Lebanon Daily News from Lebanon, Pennsylvania · Page 2Click to view larger version
June 24, 1970

Lebanon Daily News from Lebanon, Pennsylvania · Page 2

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Lebanon Daily News i
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Wednesday, June 24, 1970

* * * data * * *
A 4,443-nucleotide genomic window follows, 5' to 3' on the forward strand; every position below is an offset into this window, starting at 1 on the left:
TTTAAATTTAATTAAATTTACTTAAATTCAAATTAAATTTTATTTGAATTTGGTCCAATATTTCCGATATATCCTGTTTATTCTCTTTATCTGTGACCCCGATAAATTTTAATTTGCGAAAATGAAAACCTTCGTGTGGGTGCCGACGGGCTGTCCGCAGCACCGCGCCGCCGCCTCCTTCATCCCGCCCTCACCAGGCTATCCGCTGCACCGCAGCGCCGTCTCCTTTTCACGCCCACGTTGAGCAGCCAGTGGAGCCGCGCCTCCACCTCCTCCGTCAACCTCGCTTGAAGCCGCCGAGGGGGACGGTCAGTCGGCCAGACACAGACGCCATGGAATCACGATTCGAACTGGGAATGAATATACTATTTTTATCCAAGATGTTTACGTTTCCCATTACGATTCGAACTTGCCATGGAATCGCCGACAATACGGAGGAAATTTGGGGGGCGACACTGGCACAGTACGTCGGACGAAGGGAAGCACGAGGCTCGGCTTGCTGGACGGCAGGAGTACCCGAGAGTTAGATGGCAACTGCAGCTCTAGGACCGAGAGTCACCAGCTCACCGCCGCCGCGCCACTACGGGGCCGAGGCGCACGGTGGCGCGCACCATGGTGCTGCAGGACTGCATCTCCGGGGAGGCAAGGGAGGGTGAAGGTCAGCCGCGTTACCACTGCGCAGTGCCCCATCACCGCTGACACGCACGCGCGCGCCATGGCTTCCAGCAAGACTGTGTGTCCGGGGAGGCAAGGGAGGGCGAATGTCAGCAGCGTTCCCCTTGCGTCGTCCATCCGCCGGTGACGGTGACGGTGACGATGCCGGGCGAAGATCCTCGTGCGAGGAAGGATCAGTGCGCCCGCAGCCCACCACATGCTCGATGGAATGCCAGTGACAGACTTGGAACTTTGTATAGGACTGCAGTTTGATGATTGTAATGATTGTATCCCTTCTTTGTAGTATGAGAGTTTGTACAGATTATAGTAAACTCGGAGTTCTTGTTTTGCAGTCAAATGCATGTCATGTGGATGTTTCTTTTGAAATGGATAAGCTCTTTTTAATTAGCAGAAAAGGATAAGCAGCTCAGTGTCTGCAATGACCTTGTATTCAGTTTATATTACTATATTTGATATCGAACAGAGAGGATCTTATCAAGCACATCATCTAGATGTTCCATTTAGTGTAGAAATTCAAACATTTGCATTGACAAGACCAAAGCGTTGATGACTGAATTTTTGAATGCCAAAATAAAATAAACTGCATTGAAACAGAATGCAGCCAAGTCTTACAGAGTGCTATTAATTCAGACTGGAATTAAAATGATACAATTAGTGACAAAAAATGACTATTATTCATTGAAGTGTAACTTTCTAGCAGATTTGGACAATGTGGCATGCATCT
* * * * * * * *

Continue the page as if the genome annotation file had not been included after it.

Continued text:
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Lebanon Daily News, Lebanon, Pa., Wednesday, June 24, 1970 httuart? Roscoe Turner, Top Speed Flier Of 1930s, Dies INDIANAPOLIS, Ind. (AP) Mrs, C. L. Greenawait Clara E. Smith Greenawait, widow of Charles L. Greenawait, 120 N. Center St., Cleona, died Tuesday in the Alpine Nursing Home, Hershey, at the age of 85. Born in SchuylkiU County, she was a daughter of the late Wil-—- —-• ---.' Ham and Malinda Kapp Smith. Col. Roscoe Turner, America's She was a member of Bethany greatest speed flier of the 1930s, Un i ted Methodist Church and died Tuesday after a long ill- the Women's Aid Society of the ness. He was 74. Turner was the only three- time winner of the Thompson Trophy back in the prop plane are two sons, Greenawait, Pal• "V. ~ — .v^r.i*—*".*" lujria, tuiu William D. Greena- era. His pet lion "Gilmore" flew wa lt, Lebanon; five daughters, 25,000 miles with Turner in the Laura, wife of Theodore Thomas, AHentown; Martha, wife of Arthur Heverling, Cleona; Katherine, wife of Robert Small, Grovertown, Ga.; Hannah, wife of Paul Garnet, Lebanon, and Sylvia, wife of Leon Miller, Lebanon; 21 grandchildren, 21 great-grandchildren and one great-great-grandchild. Also two brothers, James and and Arthur Smith, both of Pine Grove. early 1930s while the flier, a native of Corinth, Miss., was building up a reputation as a racer, an air show performer and a movie stunt pilot. Turner's movie credits included "Hell's Angels" and "Flight at Midnight." He joined the Army ambulance service in World War I but transferred to the Army Air Corps and learned to handle both observation balloons and fighter planes. He organized an aerial circus after the war and toured the South with a program that included stunt flying, wing walk ing and parachute jumps. Turner set a transcontinental passenger plane flight record of 20 hours 20 minutes from New York to Los Angeles in 1929. He cut it to 18 hours 10 minutes going back with the help of a tail wind. He won the Thompson Trophy race in 1922 but was disqualified on a technicality. He came back and won it officially in 1934, 193J and 1939. He received the Harmon Tro phy as America's best speed pilot In 1933 and 1839. He formed the Roscoe Turner Aeronautical Corp., a flight school, sales and service facility, at Indianapolis Weir Cook Airport in 1939. He was board chairman death. at the time of American Bank, Trust Promotes R. L. Shenk Richard L. Shenk, Lyncrest, Myerstown, was named an assistant vice president of the American Bank and Trust Co of Pennsylvania, it was an- yssi fssjs. t& yt «•"-- - j-rr*— dent mil tr»ii«iir«- n t tv» £,„!, band of Catherine G. Hackman dent and treasurer of the bank. Shenk has been in charge of sponsibility of developing sys- and its subsidiary companies. He entered the banking busi- •• J. .„ experience while at tending college. He is a magna cum laude graduate of Lebanon Valley College with a bachelor of science degree in economics cicTwnc and business administration. He SI&lliK{ » also attended Dickinson Law church. Surviving, Charles K. myra, and William D. Greena- Glenn H. Mongold Glenn H. Hummelstown Mongold, 71 RD 4, died Tuesday in the Hershey Hospital. He was a retired employe of the Hershey Foods Corp. and was owner and operator oi Mongold's Tack Shop. He was a member of the Hershey Retired Men's Club and the Hanoverdale Church of the Brethren. Survivors include his wife, Stella; two daughters, Mrs. Michael Ondayko, Middletown, and Mrs. Ralph A 11 e m a n , Hummelstown RD 4; four grandchildren and a great grandchild. Eight sisters, Mrs. Lottie Weimer, Milan, W. Va.; Miss Lizzie Mongold, Mrs. Huldie Weimer, Mrs. Kela Hinkle and Mrs. Edith Wetzel, all of Morefield, W.Va.; Mrs. Jennie Culler, Broadway, Va.; Mrs Carrie Mongold, Washington, Ohio, and Mrs. Pearl McCarty, Lebanon and two brothers, George Cullers and Brady Cullers, both of Mooresfield, W. Va. Clarence L. MaHerness Clarence L. Mattemess, R d«*oih Ave., Beach, Del., formerly the bank's budgeting and cost Renoboth Beach, Del., formerly accounting since 1969. He will of Lebanon, died Tuesday in the now be given the additional re- Bee °e Hospital, Lewes, Del. Born in Lebanon, he was a u{--«jiiUium.Ljr V *. VAC V C1UMU1K OV Q- +-r\t*. u *JA AJV^JJ uu.vji_i^ 1.10 VY Go a terns for reporting arid'account- retired electrician for the Bething throughout the entire bank lehem Steel Raw Materials Laboratory, Lebanon. Surviving, besides his wife, are ------- --- *" — •—"-— ~"o w«u«. UM.J. » i v • n^j utiJ J.MC3 J~llO W JLLC CL1.C ness on a full-time basis in 1967 two daughters, Mrs. James Lo- after five years of part-time g an> Lebanon, and Mrs. Richard hflnlrmff ovnenonno nrTnla «+- _ r-.n« , t 4-. . Elliott, -. . Palmyra; several School. While in college he also received awards from the National Association of Accountants and the Penna. Institution of Certified Public Accountants. He is a member of the Myerstown Jaycees and is active in the Myerstown Zion United! Methodist Church. At the same time Erdman also announced election of Miss Joyce Benstead of Stony Creek as a bank vice president. Mrs. Clarence Iceman, Leb anon, is one of two surviving sisters of William H. Miller, 62, 208 E. Railroad St., St. Clair who died Tuesday morning in the Pottsville Hospital. MORE INDIANS KILL SELVES OKLAHOMA CITY — The suicide rate among American Indians is five times the national average. LEBANON DAILY NEWS published dally txcept Sundays by Lebanon Newi Publishing Co., S. 8th and Poplar Sts., Lebanon, Pa., 17042. Second clasi postage paid at Lebanon, Pa. Attempt Fails At Bunker Hill Fire Co. Jonestown state police report ed an attempted burglary at the Bunker Hill Fire Co., Swat ara Township, a half mile south of Jonestown, which occurrec between Monday and today. Police said someone took UK hinge pins out of the rear door and let the door drop. Entrance was not gained, however, and police report that nothing wa; taken. Trooper Samuel Curley, Jones town state police, is continuing the investigation. Sell It Through The NEWS . . . Quick ... We Cut Them In Our Own GreenhousesI At the Peak of Perfection We Delect Choice Blooms That Are Colorful and Fragrant, and Create Floral Arrangements Of Unusual Beauty. Dial 866-5746 .84YBRBTOWN Rt«. 422 — 3 Mifei East of Lebanon And 711 Cumberland St. PINE GROVE PINE GROVE, June 24 — Walter J. Spory, principal of the Pine Grove Area High School, reports that the French Club of the high school left Monday evening by bus on a trip to Quebec, Canada. The group will •eturn Friday evening. I n Quebec, they will be housed in a chateau arranged by a French social worker. The purpose of the trip is to give the club members a better knowledge of conversation in French. The following chaperones and club members who went include Mrs. Barbara Schmilz, faculty advisor; Mrs. C. Krammes, Mrs. Yvonne Wierman, Andrew Hudock, Miss Jane Mootz, Mr. and Mrs. Amos Newswanger, Mr. and Mrs. Rkymond Newswanger, Miss Julia Studlack; club members — Harriet Fessler, Diane Carl, Glenda Mumper, Kathy Felty, Kim Imschweiler, Sallie Brommer, eraldine Zerbe, Linda Miller, Jane Fidler, Carol Oxenrider, Keith Koppenhaver, Jay Young, Kathy Spittler, Patty Wiest, Debbie Madenford, Debbie Archer, Susan Spory, Susan Felty and Robin Imschweiler. Personals Mrs. Norman Ebey, Fairview St., was admitted to the Good Samaritan Hospital in Pottsville late Sunday after she fell from a chair attempting to get an article from a shelf. She suffered a fracture in her leg in three places. Her husband found her when he returned from his work. Mrs. Norman Reber, 71 E Pottsville St.; Mrs. Russell Whetstone, Pine Grove RD 1\ and Mrs. R o b e r t J. Hartlieb, Pine Grove RD 1, observed their birthday anniversaries Monday. The three women, who are members of the Pine Grove Women's Club, will celebrate the event at a luncheon Thursday. In so doing, they carry out a custom which has been observed for a number of years. A shopping trip will be taken to Harrisburg later in the day. A divorce suit has bee-n filed in the Schuylkill County Court House by Charles Riegel, Pine Grove RD 3, against Mary H, Riegel, 125 E. Walnut St Donaldson. The couple was married in Pine Grove, March 23, 1968. The grounds are indignities. Miss Ina Herring, Pine Grove RD 2, a student at Shippensburg State College, was named to the dean's list for high academic achievement during the spring term. Mr. and Mrs. Ivan Coleman, Pine Grove RD 2, went to Shippensburg on Sunday to bring back their daughter, Gat Coleman, who had attended the sessions of Keystone Camp at Shippensburg State College last week. Gail reports that a severe storm, nearing hurricane proportions passed through the school area last Friday and did considerable damage. The Traveling Chorus of the Pine Grove Area High School will present a concert at the Rest Haven Fair, Schuylkill Haven, Thursday evening under the direction of Carl Ernst. Jaycee Meeting Joe Koch, internal vice-presi dent, presided at the Pine Grove Jaycee meeting Monday evening in their new headquarters in the basement of the American Legion Building. It was decided to treat three mentally retarded children from the Pine Grove area to the camp in Linglestown. This was made possible from the proceeds of Apple Butter Sunday. The members voted to purchase a duplicating machine Allen Aungst, immediate pasi president, leaves this evening for St. Louis where he wil represent the local chapter a the National Convention. Seven Jaycees are planning to attenc the state board meeting in Altoona July 24 to 26. Kenneth Miller informed the Chapter that he will secure a flag, flown over the nationa capitol, for the Jaycee head quarters. JEFFERSON'S GUESS BAD WASHINGTON — T h o m a Jefferson, farsighted architect o the U.S. Constitution, misc culated badly more than 150 years •ago, at the time of the Louisiana Purchase, when he surmised that the territory ob tamed in that transaction might be fully occupied sometime around the year 2600. In Loving Memory of My Dear Son P.F.C. Harold C. Nye Who died in Vietnam three years ago, June 24, 1967. H« H gent but not forgotten, And, es dawnj another year, !n our lon«Jy hours of thinking, Thought! of him art always near. Days of sadness will come o'er us, Friends may think th> wound Is healed, But rhiy liltl* know th« sorrow That lies within tho heart concealed. Sadly missed by His Mother, Sisters and Brothers. By LESTER L, OOLEMAN, M.D. Mind Your S-C-U-B-A's Dr. Coleman IS SCUBA diving a dangerous sport for a 16-year-old girl ? She is an excellent swimmer, but we*are afraid it is too hazardous for her. Mr. and Mrs. r!., Louisiana Dear Mr. and Mrs. K.: Scuba diving, a wholesome sport and an excellent form of exercise, has attained great popularity. People of all ages are enjoying this form of relax- a 11o n. However, there are some do's and d o n t' 3 that should be considered by everyone who falis In love with this sport. And it is an easy sport to fall in love with. I believe that a complete physical examination with concentration on the condition of the ears/ the nose, the sinuses, and the heart and lungs should be done before beginning to study diving. The word "scuba" derives its name from the initial letters of the words "self - contained underwater breathing apparatus." • Because it Is a strenuous sport, only those in excellent physical condition should undertake it It is especially important that only first-grade equipment be used. Less expensive equipment invites trouble. Many schools of training start the novice slowly and increase the amount of time .in the water and the depth to which the diver can go. If your daughter adheres to regulations, uses excellent equipment and ia trained in the skill of skin diving, 'she will enjoy the sport. To deprive her of this exercise and fun will do her an injustice. * * * Can near-sightedness be corrected without glasses? I have seen advertisements that claim exercise can correct it. Mrs. P. C, E. ( Pennsylvania Market Reports Dear Mrs. E.: Near-sightedness or myopia ia a defect In vision due to a slight change in the shape of the eyeball. The result is that objects are seen clearly only at a short distance. There are six or eight different kinds of myopia, each of which can only be determined by a thorough examination of the eyea. None of these conditions can be corrected by eye exercises. Because the change in the shape of the eyeball is a permanent one, exercise is ineffective. Eye glasses and contact lenses compensate for the lengthening of the eyeball and thereby bring objects into sharp focus. Unfortunately, many people are tempted by "mall order" suggestions when immature vanity prompts them to fall for such claims. Eyes are too precious to be neglected. * * * Is there any routine schedule for regular examinations of a child? Mrs. M. T., Oklahoma Dear Mrs. T.: Monthly examinations for infants up to one year are wise. From one to two years, examination four times a year is sufficient. From three to seven, twice a year is reasonable. After that a yearly examination at school time is a great gift. Of course, this varies with the judgment of the doctor and the need for observation of any unusual condition. * • * SPEAKING OF YOUR HEALTH: "Everything I eat turns to fat" is a poor excuse when you overeat. Dr. Lester Coleman has pre- ' pared a special booklet for I readers of this column, "AI- -, coholism—A Family Disease." . It probes this grave problem, and offers hopeful advice. For your copy, send 25 cents in coin and a large, self-addressed 6-cent stamped envelope to Lester L. Coleman, M.D., P.O. Box 5170, Grand Central Station, New York, N. Y. 10017. Please mention the booklet by title. NEW YORK (UPI)—Stocks opened lower in moderate turnover today. Worry about corporate liquidity, triggered by the Penn Central's bankruptcy proceedings, again was expected to weigh on the market despite a move by the Federal Reserve Board (FRB) to reassure creditworthy corporate borrowers that commercial banks would have enough funds to meet demands. The FRB late Tuesday suspended the ceiling on interest rates which commercial banks may pay on short term deposits of $100,000 or more, to permit banks to try to attract new deposits with higher interest rates. Shortly after the opening, the UPI marketwide indicator showed a loss of 0.69 per cent on 310 issues crossing the tape. Of these, 170 declined, 61 gained. In the chemical group, Du Pont gave up y g to 117%. Union Carbide and Allied Chemical also' fell i/s each to 34% and 16%, respectively. U.S. Steel dipped i/ 2 to 2iy 2> but Armco edged up V4 to 21%. Bethlehem was unchanged at 22%. Among the oils, Jersey Standard slipped J/4 to 56%, with Texaco down % to 26>4, and Atlantic Richfield % lower at 49%. Occidental also fell i/ 8 to 141/2. Ford eased % to 42% in the automotive group, but General Motors and Chrysler, which lost more than 2 apiece Tuesday, did not open in initial dealings. American Airlines slipped % to 18!4, while TWA held unchanged at 11% Lockheed 8% in the Seerry Rind Standard Brand Standard Oil Cat Standard Oil Indian* Standard Oil NJ Standard Oil Ohio Stude Worth Swift Tefineco Texaco Timken Roller Brrw Trans World Airlines TRW Inc Union Carbide United Aircraft Unlroyal US Smelting US Steel Western Union Westinghouse Elec Westvaco White Motori Wlnn Dx Woolworth Xerox Corp Zenith FUNERALS • • Anthony Mishani Services for Anthony Mishani, 445 NB 121st St., Miami, Fla., formerly of Lebanon, were held this morning from the Thompson Funeral Home. A Mass for the Dead was celebrated at St. Gertrude's Catholic Church by the Rev. Lewis Forgeng, pastor. Burial \vas in St. Gertrude's Cemetery. Bearers were G. Kenneth Bostic, John Bostic, Paul Mishani, Anthony Sattler, John Owens and James Mori. Jail Four Men For Failure To Support Families Four men were committed to support orders during a session of domestic relations court Tuesday afternoon. Jailed by Judge G. Thomas Gates were: Harry K r e i s e r, Freder'. c k s b u rg RD 1, who is §1,206 in arrears in payments to Mr. and Mrs. John Katzaman, Mrs. William Wise Funeral services were held this afternoon in the Rohland Funeral Home for Mary S. Wise, widow of William Wise, 218 E. Main St., Richland. The Rev. .James Walters, pastor of the Grace United Church of Christ, Richland, officiated. Interment was in Kimmerlings Cemetery. Pallbearers were Orris, Theodore and Albert Weaver, Monroe Klopp, Harry Kahl and Warren Rauch. Archie N. Perkins Funeral services were held this morning in the Clauser Funeral Home, Schaefferstown, for Archie N. Perkins, husband of Pauline Maynock Perkins, Richland. The Rev. Joseph Gyorke, pastor of St. Paul's Unitec Church of Christ, Schaeffers- towfi, officiated. Interment was in the Schaefferstown Cemetery Friends of the family served as pallbearers. POWER OUTPUT TO DOUBLE WASHINGTON — The U.S electric-power generating capacity is 335 million kilowatts and it will more than double to 700 millpon kilowatts by 1980. YOUTH IDLE RATE UP WASHINGTON — The youth unemployment rate, about triple the adult rate in the postwar years up to 1963, now is 5. times the adult rate. In Loving Memory of My Dear Son George Wenrich Jr. Who passed away 2 years ago today, June 24, 1968. for weary weeks he bar* his pain. Waiting for a cure that neve,- came. But God at- last had thought it best To taka him homo with Him {o rest. He sow the rood was getting rough, The hill too hard to climb. He gently closed his eyelids And whispered peace be thine. Wo do not know God's purpose, But there will come a day When God will make mt understand Why Ho took him away. Sadly missed by His Mother, Brother, Sisters and Children. 4<ttt> — Vi 42% — '/4 56'A — Vt 2&Vt — % 26 Ib + "A 11% 2? — % 34'/i — % 273,i — '/I 15V4 22% — 31 Vi — 'A 36 V> 42% — 1 27% — Vi 30Wi — % 74'A — % •2SV4 — Vi Wall Street Chatter Penn Central ills Send Stocks Down On Broad Front NEW YORK (UPI)—Fears of corporate profit losses, based on the financial ills of the Penn Central Transportation Co., sent the stock market spiraling on a broad front Tuesday to mark the lowest decline sine* May 25. The Dow Jones Industrial average, the blue chip indicator, plunged 18 points to close at 698.11, the sharpest dive since it gave up 20.81 points last month. Total Big Board turnover shares. In the Central's ings, the was 10.8 million wake of the Penn bankruptcy proceed- market reacted with the county jail comply with for failure to court-imposed Palmyra children; RD John 1, for Rutter, three Cedar Run Road Cleona, who is $1,158 behind in payments for his wife, Delphine, Jonestown RD 1, and four children; Ralph Clay, 1602 Chestnut St., who is $1,599 in arrears in payment to Nancy Clay, 529 Weidman St., for four children, and Kenneth Johnson, 820 N. Ninth St., who owes $360 to his wife, Barbara, 476 N. Fifth St., toward the support of herself and a child. New support orders imposed were: ; Rober.t Lesher, 104 S. Railroad St., Myerstown, $13 weekly to Katherine Moyer, 31 Main Ave., Myerstown, toward the support of one child; Ronald J. Klinger, Myerstown RD 3, $30 weekly to Carol Klinger, 550 E. Walnut St., for two children; Richard Boyer, Lebanon RD 3, $18 weekly to Kathryn Boyer, 526 S. Lincoln Ave.; Serofin Yombo Natal, Lancaster, $45 weekly to Phyllis Natal, Lancaster Avenue, Mt. Gretna, for the support of one child. climbed l / s to aerospace group. In the electronics, Data dipped % to 38% ACF Industries Air Reduction Allegheny Ludlurn St Allegheny Power Allied Chemical Allis Chalmers Alcoa American Airlln«j American Brands American Can / American Cyanamld American Electric American Metal Cl American Motors American Tel & Te! Anaconda Armco Steel Bethlehem Steel Boeing Aircraft Borden Canadian Pacifle Celanese Chesapeakt 8. Ohio Coca Cola Colgate Collins Radio Columbia Gas Commonwealth Edls Consolidated Edison Consolidated Nat Gas Consumer Power Continental Can Copperweld Steel CPC Internationa! Curtiss Wright Detroit Edison Diamond Intrntt Dow Chemical Dresser .. DuPont Eastern AirllneJ Eastman Firestone . .„ Ford ; ' ' •,. General Dynamics General Electric General Foods General Telephone Goodrich Goodyear Great Atlantic & Pac Greyhound Gulf Oil Illinois Central Ingersol Rand International Harv Internafiaoanl Nicke-l International Tel & Tel Interpace Jones & Laugnlln Kcnnecott Koppers Kraft Co Kresge Kroger Latrobe Steel LOF Glass Lone Star Cm MMM Mobil Oil Monsanto Marcor Inc Motorola National Aviation National Biscuit National Dist National Gypsum Norfolk & Western North Am Rockwell Olirt Corp Owen Illinois Glass Pan American Penney Pepsi Co Phillips Pet Polaroid PPG Industries Procter Gamble Pullman RCA Republic Steel Reynolds Metals Reynolds Tobacco Sears Roebuck Simmons Southern Railway Control NEW YORK (UPI)— Of all the market indices, only one — Dow Jones industrials — reached a new recovery high by the close of last week, according to E.F. Hutton & Co. Thus, the company feels, until a few more indices reach new highs, the performance of the DJ "must be viewed with some suspicion." In the opinion of Hardy & Co. the market will continue to "flounder about, rising and falling with each bit of news" unless there is a "significant" increase in the money supply "accompanied by a sharp reduction in interest rates." "Viewed in perspective business is finally responding to administration structures," Spear & Staff Inc. believes. The firm sees the the market . discounting of a new boom now jitters toward stocks which even hint at liquidation problems. The hardest hit was Chrysler- Corp. which opened with a 173,000-share block four hours after trading began. The auto company stock, the forced the a statement financially 'cm-rent rise in . as the initial in the wings.' It warns 40'/i — 14W — V» 30 — v% 17% — UVi — Vt 14V S — Vt 52 — Vt 18% — '/4 35Va — 'A 37Va — Vt 26*4 — % 23% + Vfe 37% — V 2 A'/j 41'/» — Vt 24 — Vt 21 '/i 22% 13% — VS 19 — % 51% — % 55 47 — 'A 7Hi — Vt 33Va 13% -J- % 27Va — % 7>Vt + V» 23',-i — W 23% — % 27V> 63% — % 13% — Vt 30'A 12Vi — % 18% + Vt 30 — % 64% — % 26% — % 1\7Vt — Vt 13% + Vt "doubting investors" that they will miss the early bull upsurge "where gains are easiest to come by." The perplexing state of economy that is cooling off without a "lessening in the rate of inflation" and with "interest rates at sky-high levels" leads the Alexander Hamilton Insti- day's most active issue with 376,000 shares crossing the tape, closed at $16.50, off $2.63 from Monday. Rumors of poor second quarter earnings for Chrysler following a §29.4 million loss in the first quarter company to issue insisting it was sound. In related action, the board of governors of the New York Stock Exchange voted at a special meeting to suspend until further notice dealings in certain indirect obligations on Penn Central Transportation Co. The suspension does not affect the common stock of the Penn Central Co., parent corporation of the nation's largest railroad. tute to urge a 'cautious investment approach." However the company advises the long-term investor that "it makes sense at this juncture" to buy "depressed quality stocks on a dollar-cost-averaging basis." — Vi Forty Per Cent Work On Farms In Russia CHICAGO — The proportion of workers employed on farms provides a good measure of a nation's productivity. In America only 6 per cent of the total labor force works on farms. This compares with 10 to 18 per cent in such developed countries as West Germany and France. About 40 per cent of all Soviet Union workers are on farms. In India and Pakistan about three- fourths of the labor force works on farms. MICE WANTED CHRISTCHURCH, New Zealand (AP) — Auditions for potential circus performers are being organized by an entertainment agency manager here, but only mice need apply. Manager Robert Frost is seeking 50 new players for his 30 sq. ft. mouse circus. He has more than 40 troupers at the moment but has a "more-the-merrier" policy. "Some of them just hop around a bit, and there's the occasional loafer," he said. pays to have a lot.' 'So it — v» 4Z'/4 —-.Vi 18'A _ Vt 68 Va — 75 + Ve 22V4 — Vt 23 25M, — 26Vt — Vt 13% 23 V4 — Vi 17 — % 34 4- Vt yy/t + Vt 39>/ic — 35% — _ 19% — Vt ii'/< + Vt UVt — Wt 24Vt — % 34'A — 3B'/4 Wit — Vt 9>'< — Vt 29% — 1/4 19 7 /! 79% — Vi 44;% — Vt 31 Va — Vt 41Vi —1'A yjVt — V/t 17'/« — Vt 43'/s 15H + % 14% — % «0'/« — Vi 16% — Vt 15W + Vt 42',i — Vt avt — Vt 40Vt — Vt <!5% + Vt 2Wa — Vt 52 — Vt 25 48% — \ 39 20% — Vi 30 25% 42 — V, S6Vt — Va 43'A _ % 44 Vi Egg Markets PHILADELPHIA (AP) — USDA — Hags Tuesday: Demand fair. Prices to retailers in cartons: Grade A extra larga white* 4X'£-44Vi, mostly A5Vt-46Vi; Grade A large whites 42-45Vfe, mostly 42V>43Vi; Grade A medium whites 32'A-3<5, mostly 3334; Grade A small whites 22-26, mostly 23-24; Grade B large whites and browns 40-42'A, mostly 40'A-41%. NEW YORK (AP> — USDA — Wholesale ess offerings llsht. Demand improved Tuesday. Wholesale selling prices based volume sales. New York spof quotations follow: Whites: Fancy large 37V2-MW. Fancy medium 28-30. Fancy smalls 20-21 Browns: Fancy Isrss 34-37'/j. DCLMARVA POULTRY MARKET BALTIMORE, Md. tAP) — USDA — Delmsrva poultry live supplies fully adequate Tuesday. Ready to cook demand fair. Truck lot delivered prices of U.S. Grade A ready to cook ranged from 29 to 31 cents a pound, plant Grade A 23 to 28Va. U.S. TREASURY BALANCE WASHINGTON (UPI) — The U.S. treasury balance today is: 810,355,621,471,44. ' Phila. Produce Market PHILADELPHIA (DPI) — Produc* Tuesday: trading was light and supplies were moderate on the Philadelphia wholesale food center markelr according to th« Federal-State Market News Service. Lettuce'and potatoes slightly-lower. Blueberries: NJ. per pt. medium to large .4Q-.50. Tomatoes: N.J. Wbu. medium to larg» 9-10.00, fair 5-7.00. Lettuce: N.J. Iceberg «'i 2.00,.IB's .751.00; N.Y. 24's (air 1.50-1.75; Remains pre- cooled 2.00, Big Boston New Jersey It's fair 1.50-1.75. Potatoes: 50-lb. sacks round whites Main* 2.85-3.00; N.Y. Z.AS-Z.75; N.C. 2.75, poorer 2.00; Va. 2.75-3.00. Asparagus: N.J. bunched l^s extra largs few 8-y.OO, large 4-7.00, medium to IBTB» 4.50-5.00, small to medium -1.00. . Beans: bu. mostly round, oreen'N.J. 44.50, wax 5-5.50; Vs. 3.00; Md. 4-4.50. Mushrooms: Pa. 4-qt. baskets medium to large 2-2,25, few 2.50, small to medium 1.75-1.85. Green Onions: N.J. 34'j bunched 2.75-3.00, 48's 3.50-4.00. I desire to thank neighbors and friends for the kindness and sympathy shown me during my recent bereavement in the death of Mrs. Blanch Blauch. I also wish to extend my thanks for the beautiful floral tributes, sympathy cards and use of automobiles. Mrs. Sadie Moody Dolly Madison Inc. Bankrupt; Files To Reorganize PHILADELPHIA (AP) — Dolly Madison Industries, Inc., a food and furniture manufacturer, has filed a petition in U. S. District Court for reorganization under the federal bankruptcy act because of "a severe cash shortage." Bernard T. Perry, president of the Philadelphia based firm which had recently sold some of its divisions, said the action was necessitated by Dolly Madison's "repeated inability to negotiate working capital financing with hanks or other sources sufficient to permit effective operations." The petition was filed under Chapter 10 of the bankruptcy act and Perry said "it appears to be in the interests of our em- ployes, shareholders, and cred itors." "Even though we have negotiated what management believes to be attractive sales of certain parts of our business, a severe cash shortage makes it impossible tions until could be approved by the shareholders and finally consummated," Perry said. Under the action Dolly Madison will continue operation until a court supervised plan of reorganization is approved. t HARDENING OF THE ARTERIES Q. What are the tymptomt of hardening of the arteries and at what age does it begin? A. Hardening of the arteries (arteriosclerosis) It a slow, painless thickening and finally narrowing of_the walls of arteries which probably begins quite early in life. All of us have some degree of arteriosclerosis. Trouble comes when the flow of blood to a vital organ, such as the heart, is reduced. Rh FACTOR Q. What do doctor* mean vihen they iuy a person it Rh negative? to continue opera- these transactions A. They are referring to a blood factor. Unless both parents match in Rh (both positive or both negative) one or more of their children may be serious blood disorder. out of 100 women (the percentage varies among different groups) are Rh negative. By chance 2 will marry Rh negative men. The remaining 13 women will marry Rh positive men. About 1 out of 26 childre^ born to these "mismatched" men and women will be more or less affected. Fortunately, doctors have ways of dealing with Rh Feeling below par? See your See us for prompt dispensing service. SAYLORS PHARMACY BTM AND CHESTNUT STf., LEBANON. PA. Downtown Lebanon Free Prescription Delivery Monday-Friday 9 a.m. to 9 p.m. Saturday 9 a.m. to 6 p.m. Sunday, see Front Page of This Saturday's Paper Squibb Award for Filling Ortr 1,000,000 PtttcrlptioM »f